China says its top trade negotiator and vice premier Liu He will visit Washington for a new round of talks this week despite a US pledge to go ahead with a tariff hike on Chinese goods.
China's government has confirmed its economy tsar will go to Washington as scheduled this week for trade negotiations despite President Donald Trump's threat of new tariff hikes in a fight over Beijing's technology ambitions.
Vice Premier Liu He will visit Washington on Thursday and Friday for the 11th round of talks on the tariff war, the Commerce Ministry said. It said he would meet his American counterparts, Trade Representative Robert Lighthizer and Treasury Secretary Steven Mnuchin.
Tuesday's announcement indicated Beijing decided to go ahead with high-level negotiations despite fears it might cancel or downgrade the talks to show frustration with Trump's surprise threat.
The one-sentence statement gave no indication whether other details such as the size of China's delegation might change.
China's alleged backsliding
On Monday, Lighthizer accused Beijing of reneging on previous commitments, indicating a sharp increase in escalation in a year-long trade dispute.
Mnuchin, who briefed reporters with Lighthizer, said that Trump administration learned over the weekend that Chinese officials "were trying to go back on some of the language" that had been negotiated in 10 earlier rounds of talks.
Both officials offered no details of China's alleged backsliding, and there was no immediate response from Beijing.
The US officials said the administration will raise tariffs on $200 billion in Chinese imports from 10 percent to 25 percent.
Trump had announced plans to raise those tariffs via Twitter on Sunday, expressing frustration with the pace of negotiations.
The reiteration on Monday of the president's threat from high-level Trump officials reinforced the administration's determination to throw Beijing on the defensive.
By threatening to raise taxes on Chinese imports, Trump is throwing down a challenge to Beijing: Agree to sweeping changes in China's government-dominated economic model — or suffer the consequences.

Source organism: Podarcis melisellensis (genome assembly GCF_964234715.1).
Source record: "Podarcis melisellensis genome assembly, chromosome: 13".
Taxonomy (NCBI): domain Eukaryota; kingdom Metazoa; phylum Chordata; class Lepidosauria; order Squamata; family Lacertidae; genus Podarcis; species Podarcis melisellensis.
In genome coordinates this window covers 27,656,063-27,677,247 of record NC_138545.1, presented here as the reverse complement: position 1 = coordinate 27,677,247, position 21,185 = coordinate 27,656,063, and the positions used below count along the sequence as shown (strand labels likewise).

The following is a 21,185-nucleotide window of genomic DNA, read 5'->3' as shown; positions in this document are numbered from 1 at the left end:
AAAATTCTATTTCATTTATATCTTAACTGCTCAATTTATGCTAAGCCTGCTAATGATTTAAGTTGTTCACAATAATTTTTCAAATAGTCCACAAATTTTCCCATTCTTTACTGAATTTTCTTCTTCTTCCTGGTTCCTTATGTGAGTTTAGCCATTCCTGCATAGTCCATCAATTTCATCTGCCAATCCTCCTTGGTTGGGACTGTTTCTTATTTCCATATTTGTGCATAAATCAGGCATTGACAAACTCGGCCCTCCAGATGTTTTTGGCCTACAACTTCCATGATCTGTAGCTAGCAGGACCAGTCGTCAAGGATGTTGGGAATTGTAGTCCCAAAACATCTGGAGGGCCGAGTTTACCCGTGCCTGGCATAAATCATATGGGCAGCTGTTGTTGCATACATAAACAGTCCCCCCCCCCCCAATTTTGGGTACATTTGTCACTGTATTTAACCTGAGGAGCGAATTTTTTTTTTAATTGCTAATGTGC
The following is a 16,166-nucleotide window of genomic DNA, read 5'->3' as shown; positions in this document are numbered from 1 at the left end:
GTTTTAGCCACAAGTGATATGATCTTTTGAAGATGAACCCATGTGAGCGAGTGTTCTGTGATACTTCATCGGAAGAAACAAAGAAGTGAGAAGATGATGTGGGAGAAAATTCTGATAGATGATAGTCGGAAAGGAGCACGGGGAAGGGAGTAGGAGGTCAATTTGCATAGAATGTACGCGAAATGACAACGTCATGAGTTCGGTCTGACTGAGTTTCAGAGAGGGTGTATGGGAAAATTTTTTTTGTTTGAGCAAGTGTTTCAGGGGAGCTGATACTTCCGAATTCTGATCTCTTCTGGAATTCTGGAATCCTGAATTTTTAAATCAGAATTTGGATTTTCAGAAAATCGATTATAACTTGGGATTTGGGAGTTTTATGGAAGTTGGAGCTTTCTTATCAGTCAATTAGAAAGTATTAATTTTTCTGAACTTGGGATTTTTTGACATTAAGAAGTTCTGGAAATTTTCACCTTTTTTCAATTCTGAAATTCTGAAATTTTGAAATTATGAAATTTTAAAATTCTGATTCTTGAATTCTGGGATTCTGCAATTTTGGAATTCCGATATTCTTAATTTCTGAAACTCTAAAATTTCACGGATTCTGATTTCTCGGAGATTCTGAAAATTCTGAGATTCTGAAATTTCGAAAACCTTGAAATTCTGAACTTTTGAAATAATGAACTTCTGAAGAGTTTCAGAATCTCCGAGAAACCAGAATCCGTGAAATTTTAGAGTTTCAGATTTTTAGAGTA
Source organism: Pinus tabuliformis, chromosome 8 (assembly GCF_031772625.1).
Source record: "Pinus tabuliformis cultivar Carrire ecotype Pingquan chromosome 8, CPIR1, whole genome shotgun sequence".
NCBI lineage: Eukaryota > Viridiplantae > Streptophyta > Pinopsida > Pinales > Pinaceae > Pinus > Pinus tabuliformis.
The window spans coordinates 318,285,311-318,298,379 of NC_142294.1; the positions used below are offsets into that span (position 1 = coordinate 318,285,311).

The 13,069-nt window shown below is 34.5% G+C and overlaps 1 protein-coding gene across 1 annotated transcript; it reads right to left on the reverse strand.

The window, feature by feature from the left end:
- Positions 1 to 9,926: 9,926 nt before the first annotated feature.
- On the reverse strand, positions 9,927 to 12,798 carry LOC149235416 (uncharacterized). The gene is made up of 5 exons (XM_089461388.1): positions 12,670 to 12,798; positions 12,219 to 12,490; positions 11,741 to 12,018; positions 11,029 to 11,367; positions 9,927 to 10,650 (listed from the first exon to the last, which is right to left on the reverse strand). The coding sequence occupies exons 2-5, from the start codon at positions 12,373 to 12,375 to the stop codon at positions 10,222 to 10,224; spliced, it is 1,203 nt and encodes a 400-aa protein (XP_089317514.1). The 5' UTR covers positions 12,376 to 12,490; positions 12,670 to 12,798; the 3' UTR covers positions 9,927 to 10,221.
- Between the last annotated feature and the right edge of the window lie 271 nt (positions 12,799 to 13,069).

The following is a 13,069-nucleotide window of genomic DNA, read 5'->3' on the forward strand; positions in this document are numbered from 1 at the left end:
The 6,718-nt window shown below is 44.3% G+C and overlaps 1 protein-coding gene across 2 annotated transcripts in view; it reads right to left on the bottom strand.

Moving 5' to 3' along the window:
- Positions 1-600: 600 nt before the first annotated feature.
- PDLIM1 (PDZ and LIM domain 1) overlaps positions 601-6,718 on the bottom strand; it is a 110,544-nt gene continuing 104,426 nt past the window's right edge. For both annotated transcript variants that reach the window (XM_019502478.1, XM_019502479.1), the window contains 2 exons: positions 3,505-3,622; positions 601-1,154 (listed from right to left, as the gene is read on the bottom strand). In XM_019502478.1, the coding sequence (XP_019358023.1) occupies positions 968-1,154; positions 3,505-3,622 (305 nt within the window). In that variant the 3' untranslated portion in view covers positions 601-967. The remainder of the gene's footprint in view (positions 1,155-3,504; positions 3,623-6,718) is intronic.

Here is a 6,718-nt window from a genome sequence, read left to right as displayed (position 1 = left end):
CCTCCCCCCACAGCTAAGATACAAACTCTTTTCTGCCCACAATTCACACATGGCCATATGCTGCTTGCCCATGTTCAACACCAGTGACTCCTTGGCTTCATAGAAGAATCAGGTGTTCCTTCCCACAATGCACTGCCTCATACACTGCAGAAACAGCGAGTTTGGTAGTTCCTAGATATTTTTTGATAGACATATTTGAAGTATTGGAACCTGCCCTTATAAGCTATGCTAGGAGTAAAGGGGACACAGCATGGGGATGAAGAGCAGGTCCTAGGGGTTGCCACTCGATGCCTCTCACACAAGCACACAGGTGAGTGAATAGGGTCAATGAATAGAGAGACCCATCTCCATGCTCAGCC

Possibility of 'no deal'
The unexpected ultimatum shook up financial markets, which had expected the world's two biggest economies to resolve the standoff over trade, perhaps by the end of the week.
"It's a significant change in the president's tone," said Timothy Keeler, a partner at the law firm Mayer Brown and former chief of staff for the US Trade Representative.
"It certainly increases the possibility that you'll have no deal."
For weeks, Trump administration officials had been suggesting that the US and Chinese negotiators were making steady progress.
The two countries are engaged in high-stakes commercial combat over China's aggressive push to establish Chinese companies as world leaders in cutting-edge fields such as robotics and electric vehicles.
The US accuses Beijing of predatory practices, including hacking into American companies' computers to steal trade secrets, forcing foreign firms to hand over technology in exchange for access to the Chinese market and unfairly subsidising Chinese firms at the expense of foreign competitors.
The Trump administration has imposed 10 percent tariffs on $200 billion in Chinese imports and 25 percent tariffs on another $50 billion. The Chinese have retaliated by targeting $110 billion in US imports.